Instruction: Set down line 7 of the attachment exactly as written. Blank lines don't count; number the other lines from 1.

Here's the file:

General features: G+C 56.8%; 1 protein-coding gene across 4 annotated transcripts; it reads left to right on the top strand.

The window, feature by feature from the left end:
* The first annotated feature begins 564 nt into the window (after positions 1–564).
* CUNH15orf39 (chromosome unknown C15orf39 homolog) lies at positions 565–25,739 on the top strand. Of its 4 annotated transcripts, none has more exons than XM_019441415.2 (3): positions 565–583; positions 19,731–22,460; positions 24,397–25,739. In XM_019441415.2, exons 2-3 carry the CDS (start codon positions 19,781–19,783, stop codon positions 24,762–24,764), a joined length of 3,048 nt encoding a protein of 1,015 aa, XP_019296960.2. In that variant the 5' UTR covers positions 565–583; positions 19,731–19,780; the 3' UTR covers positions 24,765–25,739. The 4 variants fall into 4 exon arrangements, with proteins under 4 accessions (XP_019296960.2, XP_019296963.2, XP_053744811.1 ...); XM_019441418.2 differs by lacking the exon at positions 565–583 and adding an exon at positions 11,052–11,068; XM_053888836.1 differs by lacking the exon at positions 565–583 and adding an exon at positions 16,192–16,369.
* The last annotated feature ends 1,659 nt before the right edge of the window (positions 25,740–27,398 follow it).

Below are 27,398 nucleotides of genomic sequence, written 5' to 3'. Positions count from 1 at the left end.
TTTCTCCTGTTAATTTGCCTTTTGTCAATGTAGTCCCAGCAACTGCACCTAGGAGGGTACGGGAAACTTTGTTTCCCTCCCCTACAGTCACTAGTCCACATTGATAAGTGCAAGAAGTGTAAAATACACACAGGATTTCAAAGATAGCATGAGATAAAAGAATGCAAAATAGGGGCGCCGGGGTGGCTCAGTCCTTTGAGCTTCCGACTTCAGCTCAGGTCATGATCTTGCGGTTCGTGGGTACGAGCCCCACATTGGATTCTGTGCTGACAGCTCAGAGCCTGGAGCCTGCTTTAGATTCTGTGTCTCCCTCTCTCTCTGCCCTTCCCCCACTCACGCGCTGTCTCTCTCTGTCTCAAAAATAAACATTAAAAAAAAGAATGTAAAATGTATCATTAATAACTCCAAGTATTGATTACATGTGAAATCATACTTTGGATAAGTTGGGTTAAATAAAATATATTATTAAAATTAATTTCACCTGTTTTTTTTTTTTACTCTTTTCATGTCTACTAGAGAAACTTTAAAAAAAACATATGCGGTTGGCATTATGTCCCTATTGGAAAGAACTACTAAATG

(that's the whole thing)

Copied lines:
TTTCTCCTGTTAATTTGCCTTTTGTCAATGTAGTCCCAGCAACTGCACCTAGGAGGGTACGGGAAACTTTGTTTCCCTCCCCTACAGTCACTAGTCCACATTGATAAGTGCAAGAAGTGTAAAATACACACAGGATTTCAAAGATAGCATGAGATAAAAGAATGCAAAATAGGGGCGCCGGGGTGGCTCAGTCCTTTGAGCTTCCGACTTCAGCTCAGGTCATGATCTTGCGGTTCGTGGGTACGAGCCCCACATTGGATTCTGTGCTGACAGCTCAGAGCCTGGAGCCTGCTTTAGATTCTGTGTCTCCCTCTCTCTCTGCCCTTCCCCCACTCACGCGCTGTCTCTCTCTGTCTCAAAAATAAACATTAAAAAAAAGAATGTAAAATGTATCATTAATAACTCCAAGTATTGATTACATGTGAAATCATACTTTGGATAAGTTGGGTTAAATAAAATATATTATTAAAATTAATTTCACCTGTTTTTTTTTTTTACTCTTTTCATGTCTACTAGAGAAACTTTAAAAAAAACATATGCGGTTGGCATTATGTCCCTATTGGAAAGAACTACTAAATG